387 (6th Cir. 1998) ("[W]eigh[ing] the evidence . . . is never appropriate at the summary
When matters outside the pleadings are considered, a motion must be treated as one
for summary judgment under Rule 56, and the parties must be given time to present all
materials relevant to the motion. Fed. R. Civ. P. 12(d). Both parties have been given an
opportunity to submit all relevant materials and have offered such materials here. The
Court will consider them, construe both motions as seeking summary judgment in the
Claims against Noble, Ford, and Babcock
Defendants argue that Jennings's claims are "barred by Michigan's three-year statute
of limitations because he filed his Complaint nine years and nine months after the subject
incident." Mot. 3, ECF No. 13. In § 1983 cases, "state law determines what statute of
limitations applies and federal law determines when the statutory period begins to run."
Zanecki v. Health All. Plan of Detroit, 576 F. App'x 594, 594 (6th Cir. 2014) (citations and
quotation marks omitted). "Michigan's three-year statute of limitations applies, Mich. Comp.
Laws § 600.5805(10), and, under federal law, begins to run when the plaintiff knows or has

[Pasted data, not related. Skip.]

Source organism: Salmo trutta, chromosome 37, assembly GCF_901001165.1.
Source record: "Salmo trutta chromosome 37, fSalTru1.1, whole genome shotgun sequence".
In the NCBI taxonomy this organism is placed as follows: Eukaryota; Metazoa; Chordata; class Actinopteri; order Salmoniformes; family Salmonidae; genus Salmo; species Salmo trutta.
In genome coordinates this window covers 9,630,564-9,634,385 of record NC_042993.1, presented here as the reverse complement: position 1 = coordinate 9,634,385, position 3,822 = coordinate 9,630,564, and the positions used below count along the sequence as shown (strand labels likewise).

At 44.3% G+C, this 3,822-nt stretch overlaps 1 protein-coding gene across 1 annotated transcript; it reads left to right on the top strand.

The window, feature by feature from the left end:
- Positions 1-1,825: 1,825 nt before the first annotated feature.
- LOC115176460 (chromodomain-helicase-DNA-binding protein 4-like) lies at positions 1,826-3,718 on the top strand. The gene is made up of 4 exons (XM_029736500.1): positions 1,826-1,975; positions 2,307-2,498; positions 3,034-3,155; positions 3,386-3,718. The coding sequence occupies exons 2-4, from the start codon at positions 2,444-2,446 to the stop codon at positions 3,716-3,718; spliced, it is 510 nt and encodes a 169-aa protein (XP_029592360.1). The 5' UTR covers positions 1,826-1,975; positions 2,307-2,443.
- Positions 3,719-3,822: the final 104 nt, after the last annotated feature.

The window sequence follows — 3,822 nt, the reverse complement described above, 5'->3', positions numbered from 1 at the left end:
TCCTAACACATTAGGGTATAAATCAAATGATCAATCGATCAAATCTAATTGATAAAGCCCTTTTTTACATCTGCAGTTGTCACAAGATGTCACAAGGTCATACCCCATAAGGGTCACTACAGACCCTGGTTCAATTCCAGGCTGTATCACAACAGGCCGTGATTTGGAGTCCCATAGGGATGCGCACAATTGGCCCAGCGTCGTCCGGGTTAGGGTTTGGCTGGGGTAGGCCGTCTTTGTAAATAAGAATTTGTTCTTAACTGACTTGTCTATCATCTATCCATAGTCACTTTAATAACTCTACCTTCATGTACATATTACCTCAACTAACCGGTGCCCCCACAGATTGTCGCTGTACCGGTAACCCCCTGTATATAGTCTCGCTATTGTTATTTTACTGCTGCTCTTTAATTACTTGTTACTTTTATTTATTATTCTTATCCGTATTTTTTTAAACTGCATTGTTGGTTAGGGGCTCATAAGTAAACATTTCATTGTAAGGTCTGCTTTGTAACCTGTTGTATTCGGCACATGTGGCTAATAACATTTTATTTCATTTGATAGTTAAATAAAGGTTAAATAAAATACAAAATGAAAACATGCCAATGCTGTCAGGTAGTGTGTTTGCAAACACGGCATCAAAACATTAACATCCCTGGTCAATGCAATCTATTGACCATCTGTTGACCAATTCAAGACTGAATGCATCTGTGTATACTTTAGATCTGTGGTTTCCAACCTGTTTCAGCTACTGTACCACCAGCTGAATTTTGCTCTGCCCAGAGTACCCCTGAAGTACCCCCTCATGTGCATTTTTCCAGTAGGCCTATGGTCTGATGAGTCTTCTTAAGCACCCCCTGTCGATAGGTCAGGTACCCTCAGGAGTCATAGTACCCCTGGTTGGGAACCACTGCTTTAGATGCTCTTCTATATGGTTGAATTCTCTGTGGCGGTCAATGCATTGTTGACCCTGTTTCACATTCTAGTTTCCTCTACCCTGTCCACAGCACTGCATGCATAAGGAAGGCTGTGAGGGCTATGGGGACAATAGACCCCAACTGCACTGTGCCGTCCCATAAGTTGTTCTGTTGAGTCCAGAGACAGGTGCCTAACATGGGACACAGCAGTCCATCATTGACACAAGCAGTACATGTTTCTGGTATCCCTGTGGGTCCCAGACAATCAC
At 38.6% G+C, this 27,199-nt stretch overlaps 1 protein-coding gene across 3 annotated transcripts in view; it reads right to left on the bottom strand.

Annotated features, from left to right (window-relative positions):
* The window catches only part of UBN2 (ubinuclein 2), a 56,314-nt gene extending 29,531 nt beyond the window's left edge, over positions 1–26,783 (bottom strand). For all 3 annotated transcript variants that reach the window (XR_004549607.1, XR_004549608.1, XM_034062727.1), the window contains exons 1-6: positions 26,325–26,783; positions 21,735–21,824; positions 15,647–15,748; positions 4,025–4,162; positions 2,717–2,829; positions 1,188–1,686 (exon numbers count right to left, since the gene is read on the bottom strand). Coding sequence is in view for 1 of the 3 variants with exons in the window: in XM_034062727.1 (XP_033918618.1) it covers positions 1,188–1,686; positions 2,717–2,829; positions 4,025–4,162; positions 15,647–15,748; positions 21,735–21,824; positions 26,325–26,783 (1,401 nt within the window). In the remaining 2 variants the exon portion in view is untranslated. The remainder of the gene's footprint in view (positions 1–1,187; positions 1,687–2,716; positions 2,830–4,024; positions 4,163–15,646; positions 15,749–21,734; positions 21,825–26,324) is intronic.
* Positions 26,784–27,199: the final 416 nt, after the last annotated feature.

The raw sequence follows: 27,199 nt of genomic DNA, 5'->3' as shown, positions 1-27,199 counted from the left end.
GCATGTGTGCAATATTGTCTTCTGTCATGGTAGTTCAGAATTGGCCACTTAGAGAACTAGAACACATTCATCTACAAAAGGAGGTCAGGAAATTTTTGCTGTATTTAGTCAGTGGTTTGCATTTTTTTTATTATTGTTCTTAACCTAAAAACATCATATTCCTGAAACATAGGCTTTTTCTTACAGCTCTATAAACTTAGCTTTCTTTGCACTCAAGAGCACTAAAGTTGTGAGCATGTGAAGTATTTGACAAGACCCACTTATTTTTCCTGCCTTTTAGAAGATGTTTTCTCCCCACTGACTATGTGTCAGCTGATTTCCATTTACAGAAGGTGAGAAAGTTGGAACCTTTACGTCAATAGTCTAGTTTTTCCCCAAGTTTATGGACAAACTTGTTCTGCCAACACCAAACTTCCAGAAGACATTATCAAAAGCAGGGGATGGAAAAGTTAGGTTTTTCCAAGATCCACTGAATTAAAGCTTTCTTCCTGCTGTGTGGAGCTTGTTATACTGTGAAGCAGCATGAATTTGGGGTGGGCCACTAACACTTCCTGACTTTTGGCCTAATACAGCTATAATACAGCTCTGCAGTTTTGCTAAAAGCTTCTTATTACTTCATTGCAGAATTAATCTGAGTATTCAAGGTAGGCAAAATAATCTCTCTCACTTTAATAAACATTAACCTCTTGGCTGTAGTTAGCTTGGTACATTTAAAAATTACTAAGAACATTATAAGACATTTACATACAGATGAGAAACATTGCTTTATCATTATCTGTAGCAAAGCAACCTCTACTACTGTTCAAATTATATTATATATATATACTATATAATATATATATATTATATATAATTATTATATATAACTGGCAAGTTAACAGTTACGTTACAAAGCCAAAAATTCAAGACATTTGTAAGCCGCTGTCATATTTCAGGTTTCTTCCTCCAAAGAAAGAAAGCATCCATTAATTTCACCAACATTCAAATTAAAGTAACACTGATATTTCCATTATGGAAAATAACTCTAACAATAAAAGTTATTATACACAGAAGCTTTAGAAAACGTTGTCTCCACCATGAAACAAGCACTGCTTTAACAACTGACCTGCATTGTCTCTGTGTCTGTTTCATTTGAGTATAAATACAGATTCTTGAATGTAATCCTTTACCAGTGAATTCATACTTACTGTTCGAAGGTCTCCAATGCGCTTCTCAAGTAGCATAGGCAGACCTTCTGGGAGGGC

reason to know" that the act providing the basis of the injury has occurred. Id.
Here, it is undisputed that the alleged conduct forming the basis of the complaint
occurred on September 2, 2007: Jennings was allegedly tazed with immediate negative
effects, the Defendants' pressure on Jennings's right shoulder caused a dislocation, the
panic attack was exacerbated by post traumatic stress disorder, and blood was withdrawn
without Jennings's consent. Under Michigan law, Jennings had until September 2, 2010 to
file a complaint. Absent any tolling, his May 24, 2016 complaint has been barred for nearly
Jennings seeks to toll the limitations period, however, by claiming that he suffers from
the mental disability of insanity "that has rendered him insane since 1994 till the present."
PgID 71–72, ECF No. 14. Under Mich. Comp. Laws § 600.5851: